Q: Is any of the money being put in by Charles Green’s consortium refundable if either the CVA or “Newco” route fails?

Clark: Potentially, yes, because the CVA is £8.5m and the Newco price is £5.5m. If the remaining £3m is not used for funding, it could be refunded.

Q: If you have to go down the Newco route, is the £5.5m deal Charles Green has in that event exclusive, or can others enter the bidding at that point?

Clark: I think we’ve been through a sufficiently extensive bidding process and, because we were running out of funding, we didn’t feel we could have an option of going back out to the market. Green’s bid was better than all other offers on both CVA and Newco basis. So we’ve structured it so that the CVA is the preferred option. We hope that is concluded on 14 June but, if that doesn’t happen, Green has to force us – and we have to force him – to go the Newco route for £5.5 million. But it is envisaged that the CVA will be successful. If it’s not, there is no option for anyone else to come back in.

Q: Will players have to be sold when the transfer window re-opens in order to fund the CVA?

Clark: No, it is not envisaged that players will have to be sold.

Q: Will Craig Whyte receive anything above the £2 which Charles Green says he has already paid him?

Clark: Not to my knowledge of belief. I don’t believe Craig Whyte gets anything or there is anything going in his direction. We have always said that we don’t believe his shares have any value.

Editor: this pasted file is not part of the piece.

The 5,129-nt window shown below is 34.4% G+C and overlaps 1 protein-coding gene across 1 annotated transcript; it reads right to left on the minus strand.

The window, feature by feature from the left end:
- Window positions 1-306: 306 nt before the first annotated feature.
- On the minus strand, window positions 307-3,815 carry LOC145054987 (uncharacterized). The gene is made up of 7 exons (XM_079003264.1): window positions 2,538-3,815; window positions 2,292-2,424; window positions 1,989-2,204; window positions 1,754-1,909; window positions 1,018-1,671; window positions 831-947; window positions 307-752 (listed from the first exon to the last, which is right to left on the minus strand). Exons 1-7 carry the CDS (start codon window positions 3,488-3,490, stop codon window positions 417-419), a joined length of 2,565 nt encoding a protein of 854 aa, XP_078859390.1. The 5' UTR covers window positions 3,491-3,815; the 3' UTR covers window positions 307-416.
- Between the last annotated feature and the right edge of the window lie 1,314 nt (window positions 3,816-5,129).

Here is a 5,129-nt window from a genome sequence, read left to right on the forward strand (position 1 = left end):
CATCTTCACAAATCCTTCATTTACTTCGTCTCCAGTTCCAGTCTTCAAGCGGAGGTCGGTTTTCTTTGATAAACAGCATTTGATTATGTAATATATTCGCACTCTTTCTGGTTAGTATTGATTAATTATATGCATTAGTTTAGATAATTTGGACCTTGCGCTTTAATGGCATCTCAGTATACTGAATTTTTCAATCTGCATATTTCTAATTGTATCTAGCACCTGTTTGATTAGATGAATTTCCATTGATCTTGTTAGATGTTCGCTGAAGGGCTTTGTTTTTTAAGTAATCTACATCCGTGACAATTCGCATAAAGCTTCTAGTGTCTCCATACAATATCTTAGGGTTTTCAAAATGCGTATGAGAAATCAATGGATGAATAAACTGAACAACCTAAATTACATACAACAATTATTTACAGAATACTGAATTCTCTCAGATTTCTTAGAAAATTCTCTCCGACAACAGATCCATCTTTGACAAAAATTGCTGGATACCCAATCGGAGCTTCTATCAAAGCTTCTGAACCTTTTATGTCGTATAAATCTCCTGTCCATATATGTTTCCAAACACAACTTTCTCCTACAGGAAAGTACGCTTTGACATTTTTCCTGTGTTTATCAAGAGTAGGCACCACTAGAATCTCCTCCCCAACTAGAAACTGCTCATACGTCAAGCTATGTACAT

Q: The Rangers FC Group, set up by Whyte when he purchased the club from Sir David Murray in May 2011, is still a secured creditor according to the proposal document. Does that mean Craig Whyte has not released his floating charge over Ibrox Stadium?

Clark: Our view is that the assignation of the old Bank of Scotland floating charge was valid. But we do not believe the group has had any value. The debenture is valid but for nil consideration. So there is no mechanism for money to be paid. Bank of Scotland was owed some £18m. Had it still been a secured creditor, it would have been able to claim ahead of creditors. Although the debenture remains valid, because there is no debt attached to it, there is no mechanism to receive a payment. So there is no money due.

Q: Does Charles Green have Craig Whyte’s shares?

Clark: We are really into legalistic arguments here. These are open market issues which I can’t really comment on, even though Rangers shares are currently suspended.

Q: How is the administration trading shortfall of £3.6m accounted for?

Clark: It’s fairly simple. Obviously, the vast majority of income comes from season tickets sold in the first part of the season. That shortfall arises from the costs of running Murray Park and Ibrox, the players and the like.

Q: In disputing the 12-month transfer embargo imposed on Rangers, did you ask the SFA if you could take the case to the Court of Arbitration for Sport in Switzerland, rather than to the civil courts in Scotland?

Clark: I know that discussions took place between our solicitors and the SFA. I don’t know